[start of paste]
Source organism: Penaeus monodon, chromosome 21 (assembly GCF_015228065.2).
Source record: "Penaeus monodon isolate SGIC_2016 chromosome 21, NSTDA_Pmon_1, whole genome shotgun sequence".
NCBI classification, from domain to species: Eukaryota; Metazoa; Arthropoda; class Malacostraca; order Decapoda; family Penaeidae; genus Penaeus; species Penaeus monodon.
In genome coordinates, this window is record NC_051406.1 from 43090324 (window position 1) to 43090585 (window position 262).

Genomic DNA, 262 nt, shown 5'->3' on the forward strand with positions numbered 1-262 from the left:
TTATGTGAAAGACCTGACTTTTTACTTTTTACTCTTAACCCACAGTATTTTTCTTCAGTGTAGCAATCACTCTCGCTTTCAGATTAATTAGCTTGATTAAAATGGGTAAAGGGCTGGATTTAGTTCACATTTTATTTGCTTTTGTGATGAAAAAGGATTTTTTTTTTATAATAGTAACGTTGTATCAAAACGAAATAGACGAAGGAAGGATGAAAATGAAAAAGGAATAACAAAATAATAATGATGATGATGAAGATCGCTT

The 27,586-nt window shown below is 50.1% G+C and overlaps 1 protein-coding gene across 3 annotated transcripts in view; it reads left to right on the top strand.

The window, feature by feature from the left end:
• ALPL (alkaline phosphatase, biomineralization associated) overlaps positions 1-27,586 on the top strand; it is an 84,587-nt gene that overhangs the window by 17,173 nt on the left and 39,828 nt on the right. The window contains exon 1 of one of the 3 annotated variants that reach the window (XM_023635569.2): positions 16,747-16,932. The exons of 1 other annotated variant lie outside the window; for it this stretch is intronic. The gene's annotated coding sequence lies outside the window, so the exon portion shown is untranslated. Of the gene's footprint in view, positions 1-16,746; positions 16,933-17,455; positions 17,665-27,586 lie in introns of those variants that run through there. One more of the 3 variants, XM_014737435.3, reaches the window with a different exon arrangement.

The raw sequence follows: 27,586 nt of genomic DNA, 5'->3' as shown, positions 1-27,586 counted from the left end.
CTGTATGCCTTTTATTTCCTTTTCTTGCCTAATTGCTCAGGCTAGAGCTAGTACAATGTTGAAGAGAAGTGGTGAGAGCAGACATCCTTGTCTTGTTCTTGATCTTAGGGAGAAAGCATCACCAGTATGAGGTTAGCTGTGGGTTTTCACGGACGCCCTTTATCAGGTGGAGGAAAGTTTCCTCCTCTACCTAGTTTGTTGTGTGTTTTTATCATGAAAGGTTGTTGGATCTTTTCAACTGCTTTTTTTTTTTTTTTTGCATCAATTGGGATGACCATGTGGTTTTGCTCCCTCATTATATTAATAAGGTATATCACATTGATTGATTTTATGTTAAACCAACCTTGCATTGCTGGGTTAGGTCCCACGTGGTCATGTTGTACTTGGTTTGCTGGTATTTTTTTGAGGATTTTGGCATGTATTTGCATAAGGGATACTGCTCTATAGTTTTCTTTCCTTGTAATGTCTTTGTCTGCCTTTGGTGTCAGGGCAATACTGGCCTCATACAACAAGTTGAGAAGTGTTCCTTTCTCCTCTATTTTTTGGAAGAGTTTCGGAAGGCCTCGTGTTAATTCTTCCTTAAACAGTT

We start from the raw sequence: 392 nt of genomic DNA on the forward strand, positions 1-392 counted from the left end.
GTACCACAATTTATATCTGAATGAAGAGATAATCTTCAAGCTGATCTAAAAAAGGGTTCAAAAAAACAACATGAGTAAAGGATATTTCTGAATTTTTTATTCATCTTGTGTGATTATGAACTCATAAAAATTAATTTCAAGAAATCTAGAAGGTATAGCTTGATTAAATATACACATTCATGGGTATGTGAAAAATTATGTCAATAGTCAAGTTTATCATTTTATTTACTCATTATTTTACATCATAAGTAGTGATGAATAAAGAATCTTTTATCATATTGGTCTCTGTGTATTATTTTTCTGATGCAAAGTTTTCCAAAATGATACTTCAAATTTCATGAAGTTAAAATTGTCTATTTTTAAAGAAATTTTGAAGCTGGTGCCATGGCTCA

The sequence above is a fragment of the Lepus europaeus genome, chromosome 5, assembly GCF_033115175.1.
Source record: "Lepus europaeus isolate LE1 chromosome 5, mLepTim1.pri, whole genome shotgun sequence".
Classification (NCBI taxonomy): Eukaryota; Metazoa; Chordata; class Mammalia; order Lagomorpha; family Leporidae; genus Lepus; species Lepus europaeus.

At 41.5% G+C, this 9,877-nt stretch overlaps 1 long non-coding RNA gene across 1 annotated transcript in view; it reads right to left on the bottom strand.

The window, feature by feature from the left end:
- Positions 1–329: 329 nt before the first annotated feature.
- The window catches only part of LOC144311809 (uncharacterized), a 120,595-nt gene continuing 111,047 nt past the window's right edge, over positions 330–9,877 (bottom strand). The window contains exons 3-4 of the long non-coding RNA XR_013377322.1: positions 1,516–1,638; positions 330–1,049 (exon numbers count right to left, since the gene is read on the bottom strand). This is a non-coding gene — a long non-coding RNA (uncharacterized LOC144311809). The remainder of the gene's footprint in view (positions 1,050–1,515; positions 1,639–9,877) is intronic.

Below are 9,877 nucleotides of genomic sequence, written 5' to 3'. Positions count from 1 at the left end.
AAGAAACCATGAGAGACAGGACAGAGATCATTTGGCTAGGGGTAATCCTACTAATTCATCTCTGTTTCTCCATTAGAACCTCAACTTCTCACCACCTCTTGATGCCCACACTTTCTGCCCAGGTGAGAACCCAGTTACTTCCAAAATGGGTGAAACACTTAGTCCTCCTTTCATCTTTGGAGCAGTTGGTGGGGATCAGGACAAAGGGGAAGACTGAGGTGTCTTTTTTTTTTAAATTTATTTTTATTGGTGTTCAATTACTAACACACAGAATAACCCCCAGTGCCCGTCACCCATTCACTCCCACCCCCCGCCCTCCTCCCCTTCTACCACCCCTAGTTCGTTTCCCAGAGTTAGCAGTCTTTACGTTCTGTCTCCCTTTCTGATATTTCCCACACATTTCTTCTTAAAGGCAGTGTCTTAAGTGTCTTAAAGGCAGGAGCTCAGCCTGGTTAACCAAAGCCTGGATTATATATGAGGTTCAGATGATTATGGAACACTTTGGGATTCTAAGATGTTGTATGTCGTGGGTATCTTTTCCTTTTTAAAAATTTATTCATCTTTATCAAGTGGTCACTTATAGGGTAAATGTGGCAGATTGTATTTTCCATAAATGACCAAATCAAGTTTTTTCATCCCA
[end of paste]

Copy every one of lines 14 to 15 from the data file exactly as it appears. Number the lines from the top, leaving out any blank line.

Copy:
The sequence above is a fragment of the Lepus europaeus genome, chromosome 5, assembly GCF_033115175.1.
Source record: "Lepus europaeus isolate LE1 chromosome 5, mLepTim1.pri, whole genome shotgun sequence".